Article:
"Statutory recognition of marriage limited to marriage/union/relation as being heterosexual in nature, is the norm throughout history and are foundational to both the existence and continuance of the State", the Centre said while arguing that there is a compelling and legitimate State interest in recognizing only heterosexual marriages.

"While other forms of unions may exist in the society which would not be unlawful, it is open for a society to give legal recognition of the form of union which a society considers to be quintessential building block for its existence", the affidavit stated.

It also said that giving legal recognition to same-sex marriages will give rise to a lot of complications in issues related to adoption, divorce, maintenance, inheritance etc. All statutory provisions relating to these matters are based on a marriage between a man and a woman and it is impossible to make these provisions workable in a same-sex marriage.

Recognition of marriage necessarily brings with it right to adopt and other ancillary rights. It is therefore necessary that such issues are left for being decided by the competent Legislature where social, psychological and other impacts on society, children etc., can be debated. This will ensure that wide ranging ramifications of recognizing such sacred relationships are debated from every angle and legitimate state interest can be considered by the Legislature.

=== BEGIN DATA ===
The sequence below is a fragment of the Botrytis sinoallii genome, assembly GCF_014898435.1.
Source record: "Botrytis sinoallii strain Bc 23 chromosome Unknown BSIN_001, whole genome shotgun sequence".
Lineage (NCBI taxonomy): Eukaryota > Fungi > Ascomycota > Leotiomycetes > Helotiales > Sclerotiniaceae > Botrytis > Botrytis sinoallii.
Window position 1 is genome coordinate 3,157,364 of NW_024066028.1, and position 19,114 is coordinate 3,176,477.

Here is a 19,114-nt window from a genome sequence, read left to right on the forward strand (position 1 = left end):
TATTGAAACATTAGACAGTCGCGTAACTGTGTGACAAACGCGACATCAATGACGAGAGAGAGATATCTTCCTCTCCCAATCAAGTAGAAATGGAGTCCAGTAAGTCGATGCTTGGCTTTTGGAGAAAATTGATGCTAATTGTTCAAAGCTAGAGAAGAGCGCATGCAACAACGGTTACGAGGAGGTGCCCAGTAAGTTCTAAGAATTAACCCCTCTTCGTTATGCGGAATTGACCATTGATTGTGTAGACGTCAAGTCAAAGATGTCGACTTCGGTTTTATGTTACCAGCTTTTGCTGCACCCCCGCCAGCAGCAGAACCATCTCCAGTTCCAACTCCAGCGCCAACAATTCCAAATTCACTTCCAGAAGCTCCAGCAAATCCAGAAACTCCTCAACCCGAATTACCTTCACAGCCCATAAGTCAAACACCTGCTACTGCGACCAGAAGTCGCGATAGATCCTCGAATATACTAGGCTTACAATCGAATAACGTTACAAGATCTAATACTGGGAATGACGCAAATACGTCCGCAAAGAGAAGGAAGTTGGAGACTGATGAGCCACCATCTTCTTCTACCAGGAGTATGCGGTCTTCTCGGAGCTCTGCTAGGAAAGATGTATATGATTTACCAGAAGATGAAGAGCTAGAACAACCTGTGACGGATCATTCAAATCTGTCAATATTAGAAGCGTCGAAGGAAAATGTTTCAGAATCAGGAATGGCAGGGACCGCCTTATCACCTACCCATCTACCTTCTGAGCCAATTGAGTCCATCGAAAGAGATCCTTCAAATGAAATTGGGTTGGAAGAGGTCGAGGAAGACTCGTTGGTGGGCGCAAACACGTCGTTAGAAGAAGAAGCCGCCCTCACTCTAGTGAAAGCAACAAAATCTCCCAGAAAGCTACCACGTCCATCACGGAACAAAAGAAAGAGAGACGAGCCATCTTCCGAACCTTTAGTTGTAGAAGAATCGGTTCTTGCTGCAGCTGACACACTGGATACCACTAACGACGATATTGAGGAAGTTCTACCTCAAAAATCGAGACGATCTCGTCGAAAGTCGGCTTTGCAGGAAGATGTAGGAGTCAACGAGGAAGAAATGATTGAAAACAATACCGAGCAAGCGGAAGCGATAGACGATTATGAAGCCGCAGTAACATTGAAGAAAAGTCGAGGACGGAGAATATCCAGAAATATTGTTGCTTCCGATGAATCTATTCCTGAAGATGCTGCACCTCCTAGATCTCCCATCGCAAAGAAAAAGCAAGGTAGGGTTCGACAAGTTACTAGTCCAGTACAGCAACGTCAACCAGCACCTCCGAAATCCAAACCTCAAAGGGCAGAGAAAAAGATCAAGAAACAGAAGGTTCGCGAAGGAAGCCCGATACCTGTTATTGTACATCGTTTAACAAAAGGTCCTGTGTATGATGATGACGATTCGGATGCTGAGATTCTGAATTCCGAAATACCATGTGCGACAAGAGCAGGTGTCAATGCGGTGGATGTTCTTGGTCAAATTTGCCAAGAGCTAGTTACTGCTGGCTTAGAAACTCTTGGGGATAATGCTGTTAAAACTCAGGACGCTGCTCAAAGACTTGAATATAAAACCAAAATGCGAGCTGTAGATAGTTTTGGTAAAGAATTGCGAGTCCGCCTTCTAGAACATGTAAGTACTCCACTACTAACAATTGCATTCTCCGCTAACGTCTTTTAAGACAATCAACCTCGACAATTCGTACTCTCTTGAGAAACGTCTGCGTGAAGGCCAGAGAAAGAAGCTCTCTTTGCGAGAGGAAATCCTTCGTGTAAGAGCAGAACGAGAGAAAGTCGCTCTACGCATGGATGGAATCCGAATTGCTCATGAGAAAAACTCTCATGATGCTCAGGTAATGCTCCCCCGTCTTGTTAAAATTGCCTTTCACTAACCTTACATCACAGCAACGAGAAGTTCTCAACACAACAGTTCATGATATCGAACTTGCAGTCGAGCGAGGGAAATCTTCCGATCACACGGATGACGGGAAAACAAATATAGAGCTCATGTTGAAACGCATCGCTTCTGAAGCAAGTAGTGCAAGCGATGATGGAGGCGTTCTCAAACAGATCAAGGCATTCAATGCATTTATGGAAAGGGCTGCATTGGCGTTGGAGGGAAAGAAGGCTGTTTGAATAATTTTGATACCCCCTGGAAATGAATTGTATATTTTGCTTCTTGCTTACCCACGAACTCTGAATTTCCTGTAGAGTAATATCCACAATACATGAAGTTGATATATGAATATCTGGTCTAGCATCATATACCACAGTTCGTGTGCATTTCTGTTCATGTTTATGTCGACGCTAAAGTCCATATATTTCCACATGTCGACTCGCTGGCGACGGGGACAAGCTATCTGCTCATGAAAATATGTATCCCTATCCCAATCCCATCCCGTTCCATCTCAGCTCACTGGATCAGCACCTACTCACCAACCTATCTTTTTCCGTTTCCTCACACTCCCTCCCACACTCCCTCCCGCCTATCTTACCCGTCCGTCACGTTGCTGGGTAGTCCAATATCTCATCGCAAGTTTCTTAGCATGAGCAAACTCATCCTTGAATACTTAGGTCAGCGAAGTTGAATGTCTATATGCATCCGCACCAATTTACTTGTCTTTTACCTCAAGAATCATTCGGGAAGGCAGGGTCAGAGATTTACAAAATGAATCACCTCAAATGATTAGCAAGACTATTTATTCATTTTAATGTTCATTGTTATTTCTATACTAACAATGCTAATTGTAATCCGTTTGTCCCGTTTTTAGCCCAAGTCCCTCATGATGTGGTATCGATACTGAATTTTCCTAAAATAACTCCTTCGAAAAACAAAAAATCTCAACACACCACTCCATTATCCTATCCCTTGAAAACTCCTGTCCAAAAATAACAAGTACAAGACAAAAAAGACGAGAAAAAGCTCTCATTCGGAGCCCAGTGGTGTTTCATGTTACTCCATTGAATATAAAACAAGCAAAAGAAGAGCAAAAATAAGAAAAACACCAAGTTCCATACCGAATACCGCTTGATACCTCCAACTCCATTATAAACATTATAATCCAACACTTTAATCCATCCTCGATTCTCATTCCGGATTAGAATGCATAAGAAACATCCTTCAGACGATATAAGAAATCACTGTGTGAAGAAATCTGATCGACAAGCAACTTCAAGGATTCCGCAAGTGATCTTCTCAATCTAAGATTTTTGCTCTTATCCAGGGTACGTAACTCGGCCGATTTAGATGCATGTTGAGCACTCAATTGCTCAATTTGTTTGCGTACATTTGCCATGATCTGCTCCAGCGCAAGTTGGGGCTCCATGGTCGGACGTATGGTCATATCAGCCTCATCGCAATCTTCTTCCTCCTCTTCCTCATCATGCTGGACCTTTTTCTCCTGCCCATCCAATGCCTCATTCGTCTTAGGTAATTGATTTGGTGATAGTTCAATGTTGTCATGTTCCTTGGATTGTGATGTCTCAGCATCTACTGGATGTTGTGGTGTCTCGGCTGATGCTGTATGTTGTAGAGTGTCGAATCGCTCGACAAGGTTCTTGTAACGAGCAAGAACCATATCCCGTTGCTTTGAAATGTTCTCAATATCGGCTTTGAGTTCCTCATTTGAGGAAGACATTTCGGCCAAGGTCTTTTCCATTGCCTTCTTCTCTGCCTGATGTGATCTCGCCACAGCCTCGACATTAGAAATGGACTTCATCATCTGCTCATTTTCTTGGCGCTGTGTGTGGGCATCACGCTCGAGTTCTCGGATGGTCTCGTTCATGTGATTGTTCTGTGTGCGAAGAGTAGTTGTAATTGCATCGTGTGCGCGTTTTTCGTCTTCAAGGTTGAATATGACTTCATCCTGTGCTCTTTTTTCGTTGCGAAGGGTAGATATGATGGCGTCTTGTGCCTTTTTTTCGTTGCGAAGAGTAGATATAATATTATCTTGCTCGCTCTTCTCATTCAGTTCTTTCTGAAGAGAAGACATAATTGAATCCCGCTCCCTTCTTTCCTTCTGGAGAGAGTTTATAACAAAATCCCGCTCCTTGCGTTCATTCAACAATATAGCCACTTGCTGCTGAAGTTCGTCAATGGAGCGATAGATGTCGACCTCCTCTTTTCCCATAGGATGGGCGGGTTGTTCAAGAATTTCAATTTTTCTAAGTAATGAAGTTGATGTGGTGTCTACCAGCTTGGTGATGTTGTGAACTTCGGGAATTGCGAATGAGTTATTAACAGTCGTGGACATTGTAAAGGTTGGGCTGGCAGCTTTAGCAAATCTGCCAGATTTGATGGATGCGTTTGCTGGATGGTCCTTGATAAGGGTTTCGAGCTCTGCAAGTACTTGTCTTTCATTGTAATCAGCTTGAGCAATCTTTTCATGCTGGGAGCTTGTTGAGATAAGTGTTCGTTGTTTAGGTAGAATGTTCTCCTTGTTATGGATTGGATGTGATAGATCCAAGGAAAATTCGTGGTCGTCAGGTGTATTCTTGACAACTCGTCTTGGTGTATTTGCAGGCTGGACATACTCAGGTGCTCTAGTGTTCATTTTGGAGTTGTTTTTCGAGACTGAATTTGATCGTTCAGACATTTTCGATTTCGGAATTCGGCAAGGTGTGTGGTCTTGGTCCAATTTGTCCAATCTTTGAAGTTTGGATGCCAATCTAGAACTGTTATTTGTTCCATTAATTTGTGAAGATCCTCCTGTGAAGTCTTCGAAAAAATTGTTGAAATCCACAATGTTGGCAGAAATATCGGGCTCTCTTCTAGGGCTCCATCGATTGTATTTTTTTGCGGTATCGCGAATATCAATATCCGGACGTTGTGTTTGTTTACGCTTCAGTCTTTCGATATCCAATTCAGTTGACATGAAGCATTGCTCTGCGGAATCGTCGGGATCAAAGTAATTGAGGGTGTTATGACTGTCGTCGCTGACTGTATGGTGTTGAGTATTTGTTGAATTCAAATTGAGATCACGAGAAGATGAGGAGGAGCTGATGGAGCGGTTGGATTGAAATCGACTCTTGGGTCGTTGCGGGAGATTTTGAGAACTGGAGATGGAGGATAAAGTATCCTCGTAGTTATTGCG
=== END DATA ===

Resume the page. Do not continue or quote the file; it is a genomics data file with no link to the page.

No fundamental rights violated due to non-recognition of same-sex marraige

The Centre argued that no fundamental rights under Part III of the Constitution are breached due to the non-recognition of the same-sex marriage.

The recognition of only hetro-sexual marriages is based on a reasonable classification. "There is an intelligible differentia (normative basis) which distinguishes those within the classification (heterosexual couples) from those left out (same sex couples). This classification has a rational relation with the object sought to be achieved (ensuring social stability via recognition of marriages)", the affidavit read. Therefore, there is no violation of the equality clause under Article 14.